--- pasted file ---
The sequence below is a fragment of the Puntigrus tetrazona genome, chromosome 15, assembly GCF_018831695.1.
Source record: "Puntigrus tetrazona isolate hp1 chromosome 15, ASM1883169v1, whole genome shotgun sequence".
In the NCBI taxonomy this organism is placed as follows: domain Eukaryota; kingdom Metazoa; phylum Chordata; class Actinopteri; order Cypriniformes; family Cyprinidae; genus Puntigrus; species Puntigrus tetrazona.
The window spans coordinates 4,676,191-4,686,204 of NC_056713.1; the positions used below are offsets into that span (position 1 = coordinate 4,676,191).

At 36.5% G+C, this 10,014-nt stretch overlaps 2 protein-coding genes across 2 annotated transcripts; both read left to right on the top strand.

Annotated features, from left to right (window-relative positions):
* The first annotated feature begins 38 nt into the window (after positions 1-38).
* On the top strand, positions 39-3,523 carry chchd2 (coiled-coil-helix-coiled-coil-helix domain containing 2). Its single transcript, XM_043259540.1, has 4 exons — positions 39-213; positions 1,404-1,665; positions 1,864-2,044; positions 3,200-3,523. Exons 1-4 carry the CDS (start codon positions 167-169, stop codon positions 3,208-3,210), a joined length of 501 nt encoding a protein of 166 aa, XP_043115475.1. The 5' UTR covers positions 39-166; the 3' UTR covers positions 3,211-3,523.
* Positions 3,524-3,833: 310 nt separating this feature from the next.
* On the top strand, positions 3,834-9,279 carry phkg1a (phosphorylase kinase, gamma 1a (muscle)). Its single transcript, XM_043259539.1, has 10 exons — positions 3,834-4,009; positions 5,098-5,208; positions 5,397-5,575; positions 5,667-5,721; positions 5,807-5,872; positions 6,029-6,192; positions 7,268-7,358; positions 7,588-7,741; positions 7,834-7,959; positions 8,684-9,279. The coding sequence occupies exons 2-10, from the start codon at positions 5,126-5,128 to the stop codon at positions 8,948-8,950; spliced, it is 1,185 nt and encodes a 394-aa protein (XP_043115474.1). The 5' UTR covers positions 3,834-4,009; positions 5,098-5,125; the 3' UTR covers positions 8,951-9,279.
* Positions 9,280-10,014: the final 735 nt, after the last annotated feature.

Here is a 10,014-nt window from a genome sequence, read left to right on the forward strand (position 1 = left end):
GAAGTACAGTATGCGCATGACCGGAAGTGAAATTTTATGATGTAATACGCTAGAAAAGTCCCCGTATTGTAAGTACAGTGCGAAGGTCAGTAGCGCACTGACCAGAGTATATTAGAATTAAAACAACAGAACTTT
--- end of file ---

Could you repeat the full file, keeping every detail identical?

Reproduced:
The sequence below is a fragment of the Puntigrus tetrazona genome, chromosome 15, assembly GCF_018831695.1.
Source record: "Puntigrus tetrazona isolate hp1 chromosome 15, ASM1883169v1, whole genome shotgun sequence".
In the NCBI taxonomy this organism is placed as follows: domain Eukaryota; kingdom Metazoa; phylum Chordata; class Actinopteri; order Cypriniformes; family Cyprinidae; genus Puntigrus; species Puntigrus tetrazona.
The window spans coordinates 4,676,191-4,686,204 of NC_056713.1; the positions used below are offsets into that span (position 1 = coordinate 4,676,191).

At 36.5% G+C, this 10,014-nt stretch overlaps 2 protein-coding genes across 2 annotated transcripts; both read left to right on the top strand.

Annotated features, from left to right (window-relative positions):
* The first annotated feature begins 38 nt into the window (after positions 1-38).
* On the top strand, positions 39-3,523 carry chchd2 (coiled-coil-helix-coiled-coil-helix domain containing 2). Its single transcript, XM_043259540.1, has 4 exons — positions 39-213; positions 1,404-1,665; positions 1,864-2,044; positions 3,200-3,523. Exons 1-4 carry the CDS (start codon positions 167-169, stop codon positions 3,208-3,210), a joined length of 501 nt encoding a protein of 166 aa, XP_043115475.1. The 5' UTR covers positions 39-166; the 3' UTR covers positions 3,211-3,523.
* Positions 3,524-3,833: 310 nt separating this feature from the next.
* On the top strand, positions 3,834-9,279 carry phkg1a (phosphorylase kinase, gamma 1a (muscle)). Its single transcript, XM_043259539.1, has 10 exons — positions 3,834-4,009; positions 5,098-5,208; positions 5,397-5,575; positions 5,667-5,721; positions 5,807-5,872; positions 6,029-6,192; positions 7,268-7,358; positions 7,588-7,741; positions 7,834-7,959; positions 8,684-9,279. The coding sequence occupies exons 2-10, from the start codon at positions 5,126-5,128 to the stop codon at positions 8,948-8,950; spliced, it is 1,185 nt and encodes a 394-aa protein (XP_043115474.1). The 5' UTR covers positions 3,834-4,009; positions 5,098-5,125; the 3' UTR covers positions 8,951-9,279.
* Positions 9,280-10,014: the final 735 nt, after the last annotated feature.

Here is a 10,014-nt window from a genome sequence, read left to right on the forward strand (position 1 = left end):
GAAGTACAGTATGCGCATGACCGGAAGTGAAATTTTATGATGTAATACGCTAGAAAAGTCCCCGTATTGTAAGTACAGTGCGAAGGTCAGTAGCGCACTGACCAGAGTATATTAGAATTAAAACAACAGAACTTT